A big powerful swirling organ intro to "Savage Silk", on which she cuts back on her vocal for about ten seconds before unleashing the weapon we loved in the seventies, yelling at the top of her voice with real power and passion. More great piano, as well as some stirring organ from Alastair MacKenzie, soft but powerful backing vocals from her drummer and guitarist. This song is slower and more restrained than the others, but still nowhere near a ballad. The organ runs on the song really make it, then Suzi's vocal drops down to a seductive mutter before the song fades out and we're into a bg guitar intro courtesy of Len Tuckey for a storming version of Cliff Richard's "Move it" - sorry, did you just say...? Yeah, Cliff Richard - and somehow she manages to give the song new teeth, kicking it up the arse and rocking out like there's no tomorrow.



    Another cover next in Percy Mayfield's "Hit the Road Jack", where she really turns on the tomboy image; this ain't no shrinking violet you're listening to! While Suzi would never be identified with the harder singers of the punk era, she in some ways advanced the cause for women in rock by simply refusing to just fade into the background as a bass player. Up till she arrived no female bassist had ever achieved solo fame - in fact, I don't even know if there were any female bass players - but she changed all that, paving the way for the likes of Sheryl Crow, Joan Jett and a whole host of others. Her version of this song is slower than the more recognised ones, more based around a stuttering guitar from Tuckey and her own clean bass lines. One more cover version then in "Trouble", a watchword for Suzi Q if ever there was one! Surely the woman your mother warned you about, and that your father secretly lusted after! A real blues shuffle this one, with Suzi channelling the ghost of Muddy Waters (yes I know he was alive at the time, but you know what I mean!) with one of her most compelling and powerful performances on the album yet. Janis who?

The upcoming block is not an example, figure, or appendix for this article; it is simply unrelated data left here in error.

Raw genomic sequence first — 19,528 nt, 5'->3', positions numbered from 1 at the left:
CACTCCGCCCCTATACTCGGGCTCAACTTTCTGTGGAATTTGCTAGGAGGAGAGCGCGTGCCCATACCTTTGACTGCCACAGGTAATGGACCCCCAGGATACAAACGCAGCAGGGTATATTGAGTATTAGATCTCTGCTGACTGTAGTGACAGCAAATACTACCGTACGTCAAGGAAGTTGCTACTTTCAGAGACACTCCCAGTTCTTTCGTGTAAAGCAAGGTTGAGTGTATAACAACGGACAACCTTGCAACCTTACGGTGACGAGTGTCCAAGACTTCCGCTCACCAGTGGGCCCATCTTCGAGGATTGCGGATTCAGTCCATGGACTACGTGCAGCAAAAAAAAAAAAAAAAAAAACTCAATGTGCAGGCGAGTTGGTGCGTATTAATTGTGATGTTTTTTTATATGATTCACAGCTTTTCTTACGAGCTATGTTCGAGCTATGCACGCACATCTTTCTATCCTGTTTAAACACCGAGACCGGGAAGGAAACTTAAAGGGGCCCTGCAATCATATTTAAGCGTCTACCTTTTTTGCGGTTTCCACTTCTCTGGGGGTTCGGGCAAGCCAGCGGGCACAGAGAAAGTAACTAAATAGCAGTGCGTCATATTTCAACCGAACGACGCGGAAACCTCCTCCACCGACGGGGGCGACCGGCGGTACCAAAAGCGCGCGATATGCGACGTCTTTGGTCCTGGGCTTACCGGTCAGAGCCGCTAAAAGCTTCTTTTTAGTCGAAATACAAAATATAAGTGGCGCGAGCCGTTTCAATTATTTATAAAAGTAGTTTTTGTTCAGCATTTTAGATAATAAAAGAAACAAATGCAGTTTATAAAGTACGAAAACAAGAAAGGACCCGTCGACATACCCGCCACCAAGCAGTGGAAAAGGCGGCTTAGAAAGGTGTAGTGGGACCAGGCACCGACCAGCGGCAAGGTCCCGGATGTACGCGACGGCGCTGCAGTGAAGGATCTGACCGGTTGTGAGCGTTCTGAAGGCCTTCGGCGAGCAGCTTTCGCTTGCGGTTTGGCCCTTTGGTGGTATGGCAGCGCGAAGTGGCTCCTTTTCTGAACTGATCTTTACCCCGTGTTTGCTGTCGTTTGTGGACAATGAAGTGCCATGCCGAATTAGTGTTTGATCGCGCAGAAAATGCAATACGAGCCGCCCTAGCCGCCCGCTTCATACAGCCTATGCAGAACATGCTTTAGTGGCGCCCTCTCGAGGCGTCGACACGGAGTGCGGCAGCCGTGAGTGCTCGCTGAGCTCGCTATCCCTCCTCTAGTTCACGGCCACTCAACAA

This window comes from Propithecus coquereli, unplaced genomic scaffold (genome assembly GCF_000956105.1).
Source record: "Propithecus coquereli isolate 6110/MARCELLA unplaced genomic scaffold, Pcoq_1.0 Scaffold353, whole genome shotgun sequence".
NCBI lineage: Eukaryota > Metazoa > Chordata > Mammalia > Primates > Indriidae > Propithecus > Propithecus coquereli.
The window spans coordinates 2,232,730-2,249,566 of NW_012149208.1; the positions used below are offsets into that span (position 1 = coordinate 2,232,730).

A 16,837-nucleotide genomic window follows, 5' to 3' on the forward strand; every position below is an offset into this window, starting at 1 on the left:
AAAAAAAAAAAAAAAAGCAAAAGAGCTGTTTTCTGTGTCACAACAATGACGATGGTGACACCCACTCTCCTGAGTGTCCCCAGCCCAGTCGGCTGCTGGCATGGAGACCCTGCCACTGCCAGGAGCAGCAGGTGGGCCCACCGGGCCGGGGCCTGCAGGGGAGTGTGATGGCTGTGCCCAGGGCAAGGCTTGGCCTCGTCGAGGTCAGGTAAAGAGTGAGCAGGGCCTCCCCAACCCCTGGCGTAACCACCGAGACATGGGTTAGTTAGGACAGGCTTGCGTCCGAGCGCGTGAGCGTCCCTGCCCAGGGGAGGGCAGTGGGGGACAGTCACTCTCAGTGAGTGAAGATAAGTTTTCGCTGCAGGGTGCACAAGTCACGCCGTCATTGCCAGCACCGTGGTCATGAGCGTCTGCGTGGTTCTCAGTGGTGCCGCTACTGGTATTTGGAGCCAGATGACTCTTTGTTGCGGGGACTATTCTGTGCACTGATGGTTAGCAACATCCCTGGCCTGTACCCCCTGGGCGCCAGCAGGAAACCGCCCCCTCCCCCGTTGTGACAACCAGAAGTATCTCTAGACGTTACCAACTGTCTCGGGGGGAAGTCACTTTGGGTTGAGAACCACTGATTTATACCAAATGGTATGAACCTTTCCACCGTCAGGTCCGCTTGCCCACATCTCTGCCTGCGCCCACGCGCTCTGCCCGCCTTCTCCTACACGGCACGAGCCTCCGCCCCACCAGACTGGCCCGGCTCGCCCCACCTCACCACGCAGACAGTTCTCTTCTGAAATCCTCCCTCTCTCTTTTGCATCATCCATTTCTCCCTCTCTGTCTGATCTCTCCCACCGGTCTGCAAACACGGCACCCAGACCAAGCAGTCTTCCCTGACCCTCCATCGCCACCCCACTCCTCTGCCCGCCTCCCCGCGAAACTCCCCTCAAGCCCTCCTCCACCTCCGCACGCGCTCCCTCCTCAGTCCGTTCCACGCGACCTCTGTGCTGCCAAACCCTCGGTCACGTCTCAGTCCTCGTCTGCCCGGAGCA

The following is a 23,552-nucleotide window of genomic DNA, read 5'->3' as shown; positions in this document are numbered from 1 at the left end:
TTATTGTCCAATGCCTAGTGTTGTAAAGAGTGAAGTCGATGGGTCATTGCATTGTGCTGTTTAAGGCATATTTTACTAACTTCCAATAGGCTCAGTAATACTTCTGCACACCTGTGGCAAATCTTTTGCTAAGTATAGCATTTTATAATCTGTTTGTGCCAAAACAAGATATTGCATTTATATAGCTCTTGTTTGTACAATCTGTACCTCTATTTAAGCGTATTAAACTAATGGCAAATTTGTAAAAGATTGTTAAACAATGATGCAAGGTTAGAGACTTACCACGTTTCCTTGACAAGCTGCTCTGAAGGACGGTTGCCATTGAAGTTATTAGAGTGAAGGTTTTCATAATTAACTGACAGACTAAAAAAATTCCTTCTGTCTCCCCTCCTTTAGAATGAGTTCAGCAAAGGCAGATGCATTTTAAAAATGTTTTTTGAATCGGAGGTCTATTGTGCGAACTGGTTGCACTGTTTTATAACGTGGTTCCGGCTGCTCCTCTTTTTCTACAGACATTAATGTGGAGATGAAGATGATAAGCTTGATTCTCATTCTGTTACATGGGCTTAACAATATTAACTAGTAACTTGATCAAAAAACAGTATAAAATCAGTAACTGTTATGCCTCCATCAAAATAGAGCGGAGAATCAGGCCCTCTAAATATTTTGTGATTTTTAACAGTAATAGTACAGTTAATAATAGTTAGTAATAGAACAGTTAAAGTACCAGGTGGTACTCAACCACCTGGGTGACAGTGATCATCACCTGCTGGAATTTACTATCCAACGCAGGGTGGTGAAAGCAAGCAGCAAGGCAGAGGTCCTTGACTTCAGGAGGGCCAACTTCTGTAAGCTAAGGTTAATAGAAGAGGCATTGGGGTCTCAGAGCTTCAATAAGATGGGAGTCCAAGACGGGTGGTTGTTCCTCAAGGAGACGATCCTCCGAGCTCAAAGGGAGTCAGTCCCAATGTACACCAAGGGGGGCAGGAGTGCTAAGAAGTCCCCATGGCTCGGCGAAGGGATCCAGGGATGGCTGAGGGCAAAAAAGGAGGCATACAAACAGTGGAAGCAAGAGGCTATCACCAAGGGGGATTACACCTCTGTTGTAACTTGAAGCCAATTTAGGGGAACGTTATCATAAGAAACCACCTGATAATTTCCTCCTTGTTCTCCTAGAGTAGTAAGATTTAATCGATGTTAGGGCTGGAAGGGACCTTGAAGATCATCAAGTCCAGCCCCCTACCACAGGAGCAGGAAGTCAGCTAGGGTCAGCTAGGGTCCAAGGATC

It sort of descends into a fast frenetic jam there at the end, as Suzi goes completely crazy on the vocals, MacKenzie matching her on the piano, then another of her own songs, and the first ballad on the album, in "Cat Size", with a lovely lilting piano line from Alastair with what sounds like violin joining in and setting a completely different mood. Very passionate, and shows Suzi could sing gently as well as belt out the rockers. Super little guitar solo from Tuckey, kind of his first real chance to take the spotlight, and he doesn't waste it. Back to the rockin' then with a storming "Shot of Rhythm and Blues", big growly guitar and pulsing bass, electric piano giving the song a certain progressive rock feel, though I could live without the bad Elvis impersonation by one of the band, don't know who. The last song on the album on which she has a writing input is "Friday", and though it's okay I have to admit it's not up to too much. Still, the album ends powerfully on that big hit single, again a Chinn/Chapman composition which you may know if you're as old as me. "Devil Gate Drive" was one of her huge hits (I said HITS!) and it just punches your face in and takes your breath away with its raw energy and power, Suzi jumping all over the place and screaming at the top of her voice, she and the band obviously having a great time. The song actually reached number one, being one of her two singles to do so, and it's a storming way to close the album.

    TRACK LISTING

    1. The Wild One
    2. Keep a-knockin'
    3. Too Big
    4. Klondyke Kate
    5. Savage Silk